It is an intriguing question, and some potential answers may readily come to mind: Discovering the New World; going to the moon; conquering cancer; preventing nuclear war?
But to me, the single greatest challenge in human history is whether we can sustainably feed the 9 billion people who will inhabit our planet by the year 2050, an estimate that is exponentially higher than the 1.6 billion people who lived on Earth just 100 years ago. And the most significant and controversial issue related to this question is what role biotechnology and genetically modified crops will play in confronting this challenge.
That is the question I will pose at the opening of the 2013 World Food Prize Borlaug Dialogue international symposium on October 16 (World Food Day) in Des Moines, Iowa, appropriately titled as we kick off Norman Borlaug’s Centennial, “The Next Borlaug Century: Biotechnology, Sustainability, and Climate Volatility.” A record 1,500 individuals from over 70 countries will be in Iowa for our three-day gathering that has been called “the premier conference in the world on global agriculture.”
The debate on biotechnology is made even more poignant by the selection of this year’s World Food Prize laureates – three of the pioneers of agricultural biotechnology: Marc Van Montagu of Belgium and Mary-Dell Chilton and Robert Fraley of the United States.
Nobel Peace Prize Laureate Dr. Norman Borlaug, the Father of the Green Revolution and the founder of the World Food Prize, believed that biotechnology would be critical in enabling developing countries to produce sufficient food to feed their burgeoning populations. The World Food Prize Laureate Selection Committee, chaired by Dr. M.S. Swaminathan of India, chose these three laureates and noted that their designation was especially appropriate on the 60-year anniversary of the discovery of the DNA double helix, which provided the foundation for the breakthrough in agricultural biotechnology by our laureates 20 years later.
With the impacts of climate volatility on farming becoming increasingly evident, the importance of developing seeds and other aspects of farming that can effectively deal with drought, floods and saltwater intrusion seems more important each day. At the same time, critics of biotechnology urge its rejection for a variety of reasons including concerns regarding adverse impacts on human health and the environment.
The World Food Prize seeks to be the forum at which these opposed ideas can contend. In the year 2000, which was the very first symposium that I organized, I identified the main topic as “The Safety of GMOs and Their Role in Feeding Developing Countries.” For the past 13 years, we have endeavored to bring to our conference individuals who can reflect both the importance of agro-ecology as well as biotechnology.
This year we have an amazing lineup of speakers to address this question. Included are Ólafur Ragnar Grímsson, the President of Iceland; Cardinal Peter K.A. Turkson, the President of the Pontifical Council for Justice and Peace at the Vatican; and a special panel featuring former Prime Minister Tony Blair and Howard G. Buffett. There will be conversations featuring ministers of agriculture from Africa and Mexico, CEOs and business leaders, NGO heads and research scientists, and farmers from around the world.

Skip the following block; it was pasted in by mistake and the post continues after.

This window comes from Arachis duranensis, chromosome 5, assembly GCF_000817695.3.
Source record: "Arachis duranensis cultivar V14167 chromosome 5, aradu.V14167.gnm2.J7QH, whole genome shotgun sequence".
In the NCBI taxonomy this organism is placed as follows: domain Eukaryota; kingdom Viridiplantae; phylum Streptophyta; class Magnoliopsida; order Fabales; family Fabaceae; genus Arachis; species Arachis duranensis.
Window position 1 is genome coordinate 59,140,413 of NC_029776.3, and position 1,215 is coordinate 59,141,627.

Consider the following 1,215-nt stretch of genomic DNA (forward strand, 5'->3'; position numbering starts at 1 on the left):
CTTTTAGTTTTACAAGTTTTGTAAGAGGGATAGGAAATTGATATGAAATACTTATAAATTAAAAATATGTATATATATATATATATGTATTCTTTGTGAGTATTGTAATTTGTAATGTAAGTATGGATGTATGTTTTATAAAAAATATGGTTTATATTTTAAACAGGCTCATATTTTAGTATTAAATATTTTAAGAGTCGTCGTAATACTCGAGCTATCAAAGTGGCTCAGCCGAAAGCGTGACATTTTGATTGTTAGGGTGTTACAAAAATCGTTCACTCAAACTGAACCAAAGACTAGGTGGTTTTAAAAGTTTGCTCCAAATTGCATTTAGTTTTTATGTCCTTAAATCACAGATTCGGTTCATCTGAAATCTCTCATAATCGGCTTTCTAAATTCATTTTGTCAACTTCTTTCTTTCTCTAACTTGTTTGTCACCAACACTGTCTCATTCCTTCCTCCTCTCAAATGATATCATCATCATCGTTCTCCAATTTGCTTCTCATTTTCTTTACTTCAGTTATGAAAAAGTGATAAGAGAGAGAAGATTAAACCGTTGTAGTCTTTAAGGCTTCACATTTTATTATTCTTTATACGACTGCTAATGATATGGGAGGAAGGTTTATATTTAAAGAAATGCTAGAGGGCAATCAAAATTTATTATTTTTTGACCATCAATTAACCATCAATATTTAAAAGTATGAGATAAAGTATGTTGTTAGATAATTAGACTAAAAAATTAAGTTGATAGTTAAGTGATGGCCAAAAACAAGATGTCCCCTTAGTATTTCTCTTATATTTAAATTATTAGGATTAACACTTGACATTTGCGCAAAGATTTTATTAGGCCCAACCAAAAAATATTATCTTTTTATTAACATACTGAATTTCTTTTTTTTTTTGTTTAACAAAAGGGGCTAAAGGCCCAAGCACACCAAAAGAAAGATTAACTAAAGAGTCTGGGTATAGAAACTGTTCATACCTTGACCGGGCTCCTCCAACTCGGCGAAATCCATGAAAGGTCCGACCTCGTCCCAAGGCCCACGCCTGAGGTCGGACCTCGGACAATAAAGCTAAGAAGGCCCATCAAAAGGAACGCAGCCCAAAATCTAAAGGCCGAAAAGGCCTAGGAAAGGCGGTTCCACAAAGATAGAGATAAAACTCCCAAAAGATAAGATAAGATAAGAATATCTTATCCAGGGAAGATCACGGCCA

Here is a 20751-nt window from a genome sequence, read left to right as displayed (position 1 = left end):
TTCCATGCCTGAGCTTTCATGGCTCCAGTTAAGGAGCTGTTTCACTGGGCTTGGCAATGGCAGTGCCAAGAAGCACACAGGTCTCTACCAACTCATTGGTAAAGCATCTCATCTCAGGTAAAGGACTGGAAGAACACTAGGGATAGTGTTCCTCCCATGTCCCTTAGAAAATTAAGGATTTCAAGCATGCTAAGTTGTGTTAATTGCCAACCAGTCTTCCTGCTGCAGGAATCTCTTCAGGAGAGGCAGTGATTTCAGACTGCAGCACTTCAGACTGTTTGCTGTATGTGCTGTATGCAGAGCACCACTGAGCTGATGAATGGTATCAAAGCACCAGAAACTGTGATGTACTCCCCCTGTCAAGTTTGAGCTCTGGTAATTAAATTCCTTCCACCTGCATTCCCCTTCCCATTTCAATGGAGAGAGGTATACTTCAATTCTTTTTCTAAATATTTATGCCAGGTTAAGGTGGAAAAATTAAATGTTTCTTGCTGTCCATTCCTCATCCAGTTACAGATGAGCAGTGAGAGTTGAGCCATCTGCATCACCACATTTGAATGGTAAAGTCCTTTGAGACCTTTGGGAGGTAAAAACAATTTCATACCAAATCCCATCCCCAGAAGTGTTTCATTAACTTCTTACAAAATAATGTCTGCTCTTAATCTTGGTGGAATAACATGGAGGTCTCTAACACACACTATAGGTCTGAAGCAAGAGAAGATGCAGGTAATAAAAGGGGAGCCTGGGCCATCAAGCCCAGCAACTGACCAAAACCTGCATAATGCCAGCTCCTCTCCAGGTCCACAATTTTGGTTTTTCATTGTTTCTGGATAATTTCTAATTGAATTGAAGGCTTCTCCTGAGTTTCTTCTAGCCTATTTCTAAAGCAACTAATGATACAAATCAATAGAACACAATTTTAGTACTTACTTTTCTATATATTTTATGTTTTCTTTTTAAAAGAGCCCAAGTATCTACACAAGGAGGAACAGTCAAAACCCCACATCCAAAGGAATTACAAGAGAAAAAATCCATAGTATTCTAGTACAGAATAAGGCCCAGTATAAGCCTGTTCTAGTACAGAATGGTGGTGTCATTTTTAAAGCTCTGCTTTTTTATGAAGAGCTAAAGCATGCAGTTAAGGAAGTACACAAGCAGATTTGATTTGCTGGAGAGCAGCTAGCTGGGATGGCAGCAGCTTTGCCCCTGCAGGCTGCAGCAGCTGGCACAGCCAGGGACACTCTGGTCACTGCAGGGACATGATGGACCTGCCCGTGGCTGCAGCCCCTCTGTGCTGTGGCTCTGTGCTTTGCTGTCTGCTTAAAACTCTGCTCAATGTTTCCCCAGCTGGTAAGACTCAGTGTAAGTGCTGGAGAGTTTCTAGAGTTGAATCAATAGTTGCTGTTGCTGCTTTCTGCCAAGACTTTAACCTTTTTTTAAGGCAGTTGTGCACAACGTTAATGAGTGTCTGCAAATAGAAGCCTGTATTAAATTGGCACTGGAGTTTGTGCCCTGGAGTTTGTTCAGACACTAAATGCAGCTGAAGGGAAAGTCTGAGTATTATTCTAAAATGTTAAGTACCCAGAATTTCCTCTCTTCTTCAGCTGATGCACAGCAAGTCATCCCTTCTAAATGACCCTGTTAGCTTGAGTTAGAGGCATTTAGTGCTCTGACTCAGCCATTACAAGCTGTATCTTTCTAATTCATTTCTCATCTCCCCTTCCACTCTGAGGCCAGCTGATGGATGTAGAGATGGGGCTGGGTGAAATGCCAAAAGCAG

A unique feature of the World Food Prize is our Global Youth Institute, which adds 150 high school students and their teachers to the mix of ministers, laureates, CEOs and scientists. They have the opportunity to interact with these global leaders and then have a day-long conference at which they present their own papers addressing topics in global development. They can compete for one of the 22 slots as a Borlaug-Ruan International Intern next June, assigned to a renowned agricultural research facility in Asia, Africa, Latin America and the Middle East. Interns describe it as a life-changing experience. To Norman Borlaug, the Global Youth Institute was his favorite part of the entire week.
The high point of the week will come on Thursday evening, October 17, when the three laureates are formally presented the sculpture emblematic of their selection and breakthrough achievement. It will also bring the debate on biotechnology and genetically modified crops to its highest point in history by asking its relevance in terms of meeting our greatest challenge.
There will also be significant representation of the “next-generation” in global development with conversations between dynamic young leaders and an award ceremony honoring Dr. Charity Mutegi, a Kenyan researcher and the winner of our Norman Borlaug Award for Field Research and Application, Endowed by the Rockefeller Foundation, for scientists and extension workers under the age of 40.
The bottom-line question of this three-day debate would seem to be whether, as many critics would argue, GMOs should be restricted or altogether banned; or given that the impact of climate volatility will fall hardest on poor smallholder farmers, should it not be the case that we use all of the available technologies, both very sophisticated and very basic, in order to alleviate that potentially devastating impact and uplift these poorest farmers out of poverty.
For the past three centuries, science has been the multiplier of the harvest. Now, as the world needs increased food production more than ever in order to confront our greatest challenge, it would seem critical to use all of the tools that science has provided, including biotechnology.